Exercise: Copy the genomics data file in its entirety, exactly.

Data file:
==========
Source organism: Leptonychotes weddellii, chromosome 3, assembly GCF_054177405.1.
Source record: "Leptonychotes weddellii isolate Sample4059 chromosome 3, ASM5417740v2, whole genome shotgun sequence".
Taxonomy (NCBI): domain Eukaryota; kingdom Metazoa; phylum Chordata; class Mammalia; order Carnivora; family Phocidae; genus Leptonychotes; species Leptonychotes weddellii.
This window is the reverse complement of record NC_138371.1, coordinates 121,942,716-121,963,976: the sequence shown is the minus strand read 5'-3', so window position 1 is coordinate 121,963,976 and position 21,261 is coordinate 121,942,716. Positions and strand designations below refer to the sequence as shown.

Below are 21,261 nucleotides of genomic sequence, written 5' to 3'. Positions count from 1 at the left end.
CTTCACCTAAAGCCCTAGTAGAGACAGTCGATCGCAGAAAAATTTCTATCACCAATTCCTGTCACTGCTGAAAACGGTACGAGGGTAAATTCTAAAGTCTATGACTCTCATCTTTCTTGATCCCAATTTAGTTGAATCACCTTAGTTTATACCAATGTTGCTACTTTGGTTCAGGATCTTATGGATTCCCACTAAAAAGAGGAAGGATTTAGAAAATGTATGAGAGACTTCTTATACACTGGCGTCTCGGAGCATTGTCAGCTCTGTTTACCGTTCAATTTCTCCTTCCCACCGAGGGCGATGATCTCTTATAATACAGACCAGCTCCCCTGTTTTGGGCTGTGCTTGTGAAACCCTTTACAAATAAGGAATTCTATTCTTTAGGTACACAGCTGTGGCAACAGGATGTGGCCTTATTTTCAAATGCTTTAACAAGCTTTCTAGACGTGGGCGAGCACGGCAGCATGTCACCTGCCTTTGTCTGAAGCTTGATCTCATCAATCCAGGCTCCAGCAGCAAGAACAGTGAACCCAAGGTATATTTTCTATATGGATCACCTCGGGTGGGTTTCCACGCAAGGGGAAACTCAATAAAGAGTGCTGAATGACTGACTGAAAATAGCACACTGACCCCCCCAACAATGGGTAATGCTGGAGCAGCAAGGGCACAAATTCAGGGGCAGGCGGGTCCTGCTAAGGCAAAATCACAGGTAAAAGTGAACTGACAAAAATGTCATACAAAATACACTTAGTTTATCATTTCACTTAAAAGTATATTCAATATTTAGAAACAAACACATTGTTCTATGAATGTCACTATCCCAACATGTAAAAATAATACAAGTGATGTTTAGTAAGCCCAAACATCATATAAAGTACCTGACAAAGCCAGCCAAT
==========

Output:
Source organism: Leptonychotes weddellii, chromosome 3, assembly GCF_054177405.1.
Source record: "Leptonychotes weddellii isolate Sample4059 chromosome 3, ASM5417740v2, whole genome shotgun sequence".
Taxonomy (NCBI): domain Eukaryota; kingdom Metazoa; phylum Chordata; class Mammalia; order Carnivora; family Phocidae; genus Leptonychotes; species Leptonychotes weddellii.
This window is the reverse complement of record NC_138371.1, coordinates 121,942,716-121,963,976: the sequence shown is the minus strand read 5'-3', so window position 1 is coordinate 121,963,976 and position 21,261 is coordinate 121,942,716. Positions and strand designations below refer to the sequence as shown.

Below are 21,261 nucleotides of genomic sequence, written 5' to 3'. Positions count from 1 at the left end.
CTTCACCTAAAGCCCTAGTAGAGACAGTCGATCGCAGAAAAATTTCTATCACCAATTCCTGTCACTGCTGAAAACGGTACGAGGGTAAATTCTAAAGTCTATGACTCTCATCTTTCTTGATCCCAATTTAGTTGAATCACCTTAGTTTATACCAATGTTGCTACTTTGGTTCAGGATCTTATGGATTCCCACTAAAAAGAGGAAGGATTTAGAAAATGTATGAGAGACTTCTTATACACTGGCGTCTCGGAGCATTGTCAGCTCTGTTTACCGTTCAATTTCTCCTTCCCACCGAGGGCGATGATCTCTTATAATACAGACCAGCTCCCCTGTTTTGGGCTGTGCTTGTGAAACCCTTTACAAATAAGGAATTCTATTCTTTAGGTACACAGCTGTGGCAACAGGATGTGGCCTTATTTTCAAATGCTTTAACAAGCTTTCTAGACGTGGGCGAGCACGGCAGCATGTCACCTGCCTTTGTCTGAAGCTTGATCTCATCAATCCAGGCTCCAGCAGCAAGAACAGTGAACCCAAGGTATATTTTCTATATGGATCACCTCGGGTGGGTTTCCACGCAAGGGGAAACTCAATAAAGAGTGCTGAATGACTGACTGAAAATAGCACACTGACCCCCCCAACAATGGGTAATGCTGGAGCAGCAAGGGCACAAATTCAGGGGCAGGCGGGTCCTGCTAAGGCAAAATCACAGGTAAAAGTGAACTGACAAAAATGTCATACAAAATACACTTAGTTTATCATTTCACTTAAAAGTATATTCAATATTTAGAAACAAACACATTGTTCTATGAATGTCACTATCCCAACATGTAAAAATAATACAAGTGATGTTTAGTAAGCCCAAACATCATATAAAGTACCTGACAAAGCCAGCCAAT